Businesses Seek Protection on Legal Front

Now that corruption cases like Enron and WorldCom are falling out of the news, two influential industry groups with close ties to administration officials are hoping to swing the regulatory pendulum in the opposite direction. The groups are drafting proposals to provide broad new protections to corporations and accounting firms from criminal cases brought by federal and state prosecutors as well as a stronger shield against civil lawsuits from investors.

Although the details are still being worked out, the groups’ proposals aim to limit the liability of accounting firms for the work they do on behalf of clients, to force prosecutors to target individual wrongdoers rather than entire companies, and to scale back shareholder lawsuits.

The groups hope to reduce what they see as some burdens imposed by the Sarbanes-Oxley Act, landmark post-Enron legislation adopted in 2002. The law, which placed significant new auditing and governance requirements on companies, gave broad discretion for interpretation to the Securities and Exchange Commission. The groups are also interested in rolling back rules and policies that have been on the books for decades.

Moreover, committee members say that they expect many of their recommendations will be used as part of an overall administration effort to limit what they see as overzealous state prosecutions by such figures as the New York State attorney general Elliot Spitzer and abusive class action lawsuits by investors. The groups will also attempt to lower what they see as the excessive costs associated with the Sarbanes-Oxley Act.

Their critics, however, see the effort as part of a plan to cater to the most well-heeled constituents of the administration and insulate politically connected companies from prosecution at the expense of investors.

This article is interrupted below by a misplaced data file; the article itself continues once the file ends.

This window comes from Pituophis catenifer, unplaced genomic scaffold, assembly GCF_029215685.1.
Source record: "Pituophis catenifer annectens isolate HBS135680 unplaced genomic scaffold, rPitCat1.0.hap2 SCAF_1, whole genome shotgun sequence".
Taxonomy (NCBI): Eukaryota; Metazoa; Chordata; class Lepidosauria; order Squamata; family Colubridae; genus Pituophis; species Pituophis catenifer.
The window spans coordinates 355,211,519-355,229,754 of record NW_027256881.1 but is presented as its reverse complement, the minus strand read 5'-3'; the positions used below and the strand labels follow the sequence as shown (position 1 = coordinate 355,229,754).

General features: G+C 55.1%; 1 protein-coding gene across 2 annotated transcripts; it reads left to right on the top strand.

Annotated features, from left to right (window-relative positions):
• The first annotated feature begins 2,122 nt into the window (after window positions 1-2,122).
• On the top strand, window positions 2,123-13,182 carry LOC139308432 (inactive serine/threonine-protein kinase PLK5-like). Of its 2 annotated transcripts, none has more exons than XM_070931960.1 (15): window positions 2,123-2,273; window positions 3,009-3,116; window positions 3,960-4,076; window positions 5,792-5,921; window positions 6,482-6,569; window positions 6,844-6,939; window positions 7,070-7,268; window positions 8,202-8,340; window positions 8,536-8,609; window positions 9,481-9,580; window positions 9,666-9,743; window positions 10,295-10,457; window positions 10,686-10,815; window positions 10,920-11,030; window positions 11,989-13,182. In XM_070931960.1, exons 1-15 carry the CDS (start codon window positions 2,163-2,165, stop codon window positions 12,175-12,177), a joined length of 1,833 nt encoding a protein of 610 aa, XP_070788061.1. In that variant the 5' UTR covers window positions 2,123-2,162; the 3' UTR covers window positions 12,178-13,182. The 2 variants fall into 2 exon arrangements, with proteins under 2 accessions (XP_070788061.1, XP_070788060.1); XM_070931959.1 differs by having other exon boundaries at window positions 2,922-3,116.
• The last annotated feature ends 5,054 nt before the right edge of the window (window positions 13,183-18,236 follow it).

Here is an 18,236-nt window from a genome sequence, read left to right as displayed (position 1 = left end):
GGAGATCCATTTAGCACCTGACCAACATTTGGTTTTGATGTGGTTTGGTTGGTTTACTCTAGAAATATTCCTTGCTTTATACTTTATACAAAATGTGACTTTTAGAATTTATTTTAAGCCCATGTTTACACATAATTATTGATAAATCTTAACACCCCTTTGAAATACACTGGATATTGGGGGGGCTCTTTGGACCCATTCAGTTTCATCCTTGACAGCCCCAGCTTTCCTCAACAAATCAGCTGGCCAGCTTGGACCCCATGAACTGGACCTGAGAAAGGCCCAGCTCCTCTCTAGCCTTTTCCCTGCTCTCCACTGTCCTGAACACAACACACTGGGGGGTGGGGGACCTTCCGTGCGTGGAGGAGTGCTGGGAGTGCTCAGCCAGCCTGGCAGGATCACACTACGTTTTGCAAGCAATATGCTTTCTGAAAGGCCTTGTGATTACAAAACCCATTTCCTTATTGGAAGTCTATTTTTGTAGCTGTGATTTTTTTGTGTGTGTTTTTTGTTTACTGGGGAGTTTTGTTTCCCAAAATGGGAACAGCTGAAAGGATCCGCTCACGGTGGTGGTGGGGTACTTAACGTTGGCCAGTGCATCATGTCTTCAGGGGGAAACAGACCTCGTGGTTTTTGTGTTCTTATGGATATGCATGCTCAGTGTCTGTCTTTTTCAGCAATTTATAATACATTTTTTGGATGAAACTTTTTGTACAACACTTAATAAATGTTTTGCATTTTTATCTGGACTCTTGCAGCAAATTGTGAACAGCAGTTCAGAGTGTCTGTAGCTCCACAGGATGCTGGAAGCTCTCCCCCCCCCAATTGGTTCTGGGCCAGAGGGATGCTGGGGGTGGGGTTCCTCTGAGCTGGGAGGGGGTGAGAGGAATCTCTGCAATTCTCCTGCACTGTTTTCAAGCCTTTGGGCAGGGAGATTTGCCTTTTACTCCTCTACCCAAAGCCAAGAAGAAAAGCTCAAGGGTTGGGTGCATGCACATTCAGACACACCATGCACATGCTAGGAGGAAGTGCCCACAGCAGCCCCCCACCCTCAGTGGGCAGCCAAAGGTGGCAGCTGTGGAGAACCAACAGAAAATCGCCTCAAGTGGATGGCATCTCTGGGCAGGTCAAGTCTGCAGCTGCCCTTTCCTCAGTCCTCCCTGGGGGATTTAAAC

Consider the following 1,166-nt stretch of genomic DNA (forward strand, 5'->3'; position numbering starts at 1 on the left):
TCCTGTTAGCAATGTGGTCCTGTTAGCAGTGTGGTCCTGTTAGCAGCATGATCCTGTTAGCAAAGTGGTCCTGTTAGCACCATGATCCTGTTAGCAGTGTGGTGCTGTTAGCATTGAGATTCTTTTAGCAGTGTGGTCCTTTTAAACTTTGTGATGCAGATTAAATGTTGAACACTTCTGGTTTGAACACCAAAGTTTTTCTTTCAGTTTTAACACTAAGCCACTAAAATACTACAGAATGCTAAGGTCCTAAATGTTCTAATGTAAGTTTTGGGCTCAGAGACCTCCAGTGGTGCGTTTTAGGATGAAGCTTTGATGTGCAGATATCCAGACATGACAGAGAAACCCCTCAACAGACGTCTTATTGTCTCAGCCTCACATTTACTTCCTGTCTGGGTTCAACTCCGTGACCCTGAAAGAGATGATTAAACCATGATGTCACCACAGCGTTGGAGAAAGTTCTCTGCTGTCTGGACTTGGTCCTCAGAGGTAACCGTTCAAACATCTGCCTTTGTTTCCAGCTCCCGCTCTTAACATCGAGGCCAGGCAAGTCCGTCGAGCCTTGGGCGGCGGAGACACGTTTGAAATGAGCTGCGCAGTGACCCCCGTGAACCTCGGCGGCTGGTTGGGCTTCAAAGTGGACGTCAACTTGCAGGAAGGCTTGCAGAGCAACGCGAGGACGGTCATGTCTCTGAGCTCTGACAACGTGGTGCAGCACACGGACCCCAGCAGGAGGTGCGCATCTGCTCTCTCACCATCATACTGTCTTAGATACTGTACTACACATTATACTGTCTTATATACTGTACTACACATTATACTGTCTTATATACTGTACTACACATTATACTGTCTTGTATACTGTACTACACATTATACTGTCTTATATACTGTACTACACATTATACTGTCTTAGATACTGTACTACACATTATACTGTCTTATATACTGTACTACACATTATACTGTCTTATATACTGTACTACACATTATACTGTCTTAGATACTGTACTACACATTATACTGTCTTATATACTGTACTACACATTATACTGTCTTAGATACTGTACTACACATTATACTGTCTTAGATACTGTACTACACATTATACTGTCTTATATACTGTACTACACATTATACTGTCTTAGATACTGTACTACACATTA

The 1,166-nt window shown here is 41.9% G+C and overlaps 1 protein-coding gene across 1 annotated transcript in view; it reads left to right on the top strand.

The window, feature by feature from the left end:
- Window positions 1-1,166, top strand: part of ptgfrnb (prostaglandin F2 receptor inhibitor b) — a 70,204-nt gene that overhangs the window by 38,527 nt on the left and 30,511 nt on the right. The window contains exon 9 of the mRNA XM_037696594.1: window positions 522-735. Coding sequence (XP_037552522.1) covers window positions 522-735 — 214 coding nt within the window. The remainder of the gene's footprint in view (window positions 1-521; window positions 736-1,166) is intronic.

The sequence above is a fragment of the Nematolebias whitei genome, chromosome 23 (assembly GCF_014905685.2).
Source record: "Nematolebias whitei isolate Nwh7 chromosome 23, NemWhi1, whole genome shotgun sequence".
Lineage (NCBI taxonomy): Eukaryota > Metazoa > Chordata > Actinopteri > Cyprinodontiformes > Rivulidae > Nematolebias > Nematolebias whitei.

One consideration in drafting the proposals has been the chain of events at Arthur Andersen, the accounting firm that was convicted in 2002 of obstruction of justice for shredding Enron-related documents; the conviction was overturned in 2005 by the Supreme Court. The proposals being drafted would aim to limit the liability of auditing firms and include a policy shift to make it harder for prosecutors to bring cases against individuals and companies.

Even though Arthur Andersen played a prominent role in various corporate scandals, some business and legal experts have criticized the decision by the Bush administration to bring a criminal case that had the effect of shutting the firm down.

The proposed policies would emphasize the prosecution of culpable individuals rather than corporations and auditing firms. That shift could prove difficult for prosecutors because it is often harder to find sufficient evidence to show that specific people at a company were the ones who knowingly violated a law.

One proposal would recommend that the Justice Department sharply curtail its policy of forcing companies under investigation to withhold paying the legal fees of executives suspected of violating the law. Another one would require some investor lawsuits to be handled by arbitration panels, which are traditionally friendlier to defendants.

“This is an escalation of the culture war against regulation,” said James D. Cox, a securities and corporate law professor at Duke Law School. He said many of the proposals, if adopted, “would be a dark day for investors.”

Professor Cox, who has studied 600 class action lawsuits over the last decade, said it was difficult to find “abusive or malicious” cases, particularly in light of new laws and court decisions that had made it more difficult to file such suits.

[thanks to stephen labaton]